California is a huge state. It has the largest population of any state in the United States and is the third largest in area. If California were its own country, it would have the 5th largest economy out of all the countries in the world. So, it’s no surprise that there are numerous songs about California and some of the iconic towns and cities in the state. The various landscapes, cultures, and events have inspired countless musicians to create art about California.
These are some of the best songs about California, but this is not an exhaustive list. Additionally, this list is not in order of best to worst. Whether you’re planning a California road trip or just want some new songs to add to your playlist, these are all great options.
1. “Californication” — Red Hot Chili Peppers
“Californication” is the name of both a song and an album by the Red Hot Chili Peppers. It was released in 1999. The song is about the more difficult aspects of the Hollywood lifestyle and the dreams and myths that Hollywood sells to people all around the world through the movie industry. While the theme of the song might be somewhat of a downer to some people, the song is one of the most popular singles by the Red Hot Chili Peppers. It is also one of the most performed and listened-to songs about California.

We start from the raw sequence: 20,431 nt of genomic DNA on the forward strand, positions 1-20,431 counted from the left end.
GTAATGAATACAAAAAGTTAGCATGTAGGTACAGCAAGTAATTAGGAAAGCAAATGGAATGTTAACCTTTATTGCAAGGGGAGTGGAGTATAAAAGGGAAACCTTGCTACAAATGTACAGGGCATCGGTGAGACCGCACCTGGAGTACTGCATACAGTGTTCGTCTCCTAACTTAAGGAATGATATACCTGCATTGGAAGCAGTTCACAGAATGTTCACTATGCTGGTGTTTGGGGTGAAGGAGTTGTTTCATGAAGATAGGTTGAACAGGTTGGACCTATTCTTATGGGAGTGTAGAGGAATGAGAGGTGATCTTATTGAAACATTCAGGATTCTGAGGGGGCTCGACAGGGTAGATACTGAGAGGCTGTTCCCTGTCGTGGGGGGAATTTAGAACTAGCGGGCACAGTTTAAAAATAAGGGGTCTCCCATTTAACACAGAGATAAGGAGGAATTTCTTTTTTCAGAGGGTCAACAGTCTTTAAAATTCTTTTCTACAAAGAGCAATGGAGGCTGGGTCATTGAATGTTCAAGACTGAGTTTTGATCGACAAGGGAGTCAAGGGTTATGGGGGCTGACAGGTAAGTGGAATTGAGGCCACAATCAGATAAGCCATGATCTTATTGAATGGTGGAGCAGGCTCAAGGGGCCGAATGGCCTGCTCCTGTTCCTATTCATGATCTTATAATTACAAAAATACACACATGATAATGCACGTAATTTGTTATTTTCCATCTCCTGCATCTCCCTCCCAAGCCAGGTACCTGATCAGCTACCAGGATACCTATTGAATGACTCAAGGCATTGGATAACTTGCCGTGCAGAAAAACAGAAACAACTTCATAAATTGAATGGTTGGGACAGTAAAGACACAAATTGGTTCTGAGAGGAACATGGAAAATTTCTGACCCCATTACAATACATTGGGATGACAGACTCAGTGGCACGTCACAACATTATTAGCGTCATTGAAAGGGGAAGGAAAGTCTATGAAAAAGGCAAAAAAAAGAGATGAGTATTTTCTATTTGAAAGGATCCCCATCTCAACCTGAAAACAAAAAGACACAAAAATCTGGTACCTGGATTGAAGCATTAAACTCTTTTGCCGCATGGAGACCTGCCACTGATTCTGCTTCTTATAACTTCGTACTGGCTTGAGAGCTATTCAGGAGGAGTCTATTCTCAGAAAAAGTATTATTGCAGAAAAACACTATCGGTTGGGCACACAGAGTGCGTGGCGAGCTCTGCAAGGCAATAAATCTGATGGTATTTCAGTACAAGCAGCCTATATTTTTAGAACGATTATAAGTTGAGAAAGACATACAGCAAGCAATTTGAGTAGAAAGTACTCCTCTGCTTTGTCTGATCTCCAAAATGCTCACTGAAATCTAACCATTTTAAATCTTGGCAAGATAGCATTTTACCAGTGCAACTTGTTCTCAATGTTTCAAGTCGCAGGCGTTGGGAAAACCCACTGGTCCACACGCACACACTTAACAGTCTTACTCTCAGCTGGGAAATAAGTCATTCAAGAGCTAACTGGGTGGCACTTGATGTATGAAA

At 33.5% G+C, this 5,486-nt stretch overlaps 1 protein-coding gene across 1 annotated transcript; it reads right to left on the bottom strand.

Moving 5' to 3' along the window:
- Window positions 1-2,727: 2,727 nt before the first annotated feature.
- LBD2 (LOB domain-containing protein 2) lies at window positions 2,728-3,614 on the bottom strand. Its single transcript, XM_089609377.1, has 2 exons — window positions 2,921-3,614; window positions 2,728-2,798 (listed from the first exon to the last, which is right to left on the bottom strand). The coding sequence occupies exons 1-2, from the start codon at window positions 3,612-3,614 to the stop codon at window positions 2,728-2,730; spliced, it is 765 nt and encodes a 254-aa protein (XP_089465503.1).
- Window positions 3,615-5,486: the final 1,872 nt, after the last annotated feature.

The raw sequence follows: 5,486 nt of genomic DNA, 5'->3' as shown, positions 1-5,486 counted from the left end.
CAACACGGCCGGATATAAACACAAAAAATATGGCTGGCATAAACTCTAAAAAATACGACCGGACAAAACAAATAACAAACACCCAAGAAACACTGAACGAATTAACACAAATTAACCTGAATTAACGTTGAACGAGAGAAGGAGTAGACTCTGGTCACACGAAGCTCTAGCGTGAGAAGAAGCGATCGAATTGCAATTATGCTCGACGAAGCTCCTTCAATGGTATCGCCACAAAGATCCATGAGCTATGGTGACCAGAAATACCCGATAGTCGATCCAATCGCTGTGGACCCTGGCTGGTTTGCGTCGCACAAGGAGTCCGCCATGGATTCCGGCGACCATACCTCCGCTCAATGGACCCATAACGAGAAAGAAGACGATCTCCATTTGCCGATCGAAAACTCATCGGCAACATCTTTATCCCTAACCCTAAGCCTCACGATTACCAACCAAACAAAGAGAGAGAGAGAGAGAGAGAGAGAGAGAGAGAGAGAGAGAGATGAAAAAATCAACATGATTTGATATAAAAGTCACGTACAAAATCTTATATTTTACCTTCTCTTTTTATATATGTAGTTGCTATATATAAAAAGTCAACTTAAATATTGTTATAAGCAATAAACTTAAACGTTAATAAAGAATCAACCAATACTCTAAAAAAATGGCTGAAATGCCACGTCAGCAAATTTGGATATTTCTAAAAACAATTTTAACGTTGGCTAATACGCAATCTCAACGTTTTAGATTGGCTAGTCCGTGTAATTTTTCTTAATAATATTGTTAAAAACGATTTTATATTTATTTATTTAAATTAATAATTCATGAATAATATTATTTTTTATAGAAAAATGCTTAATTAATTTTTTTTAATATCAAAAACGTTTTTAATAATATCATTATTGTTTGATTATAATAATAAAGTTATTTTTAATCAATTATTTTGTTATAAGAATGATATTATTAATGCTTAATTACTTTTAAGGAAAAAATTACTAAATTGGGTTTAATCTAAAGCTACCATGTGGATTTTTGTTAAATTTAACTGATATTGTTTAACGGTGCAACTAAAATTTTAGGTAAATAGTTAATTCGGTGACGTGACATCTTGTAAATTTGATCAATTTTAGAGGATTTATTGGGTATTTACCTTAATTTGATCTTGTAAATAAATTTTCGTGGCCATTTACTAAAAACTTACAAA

Don’t confuse this song with the show of the same name. There was a legal dispute between Showtime, the company that produced the TV show called Californication, and the Red Hot Chili Peppers, about the usage of the name, which was settled out of court.
2. “Beverly Hills” — Weezer
The song “Beverly Hills” by the rock band Weezer came out in 2005. Rivers Cuomo, the singer of the band, wrote the song after having a daydream about marrying a celebrity and moving to Beverly Hills. Some people think the song is a sarcastic critique of the posh neighborhood of Los Angeles. However, Cuomo claims his original intentions with the song and lyrics were authentic. In the song, he talks about how where he’s from “isn’t that great.” He imagines an amazing life living around celebrities, with maids and beautiful people. However, at the end of the song, he concludes that he just doesn’t belong there as a “no-class-beat-down-fool.”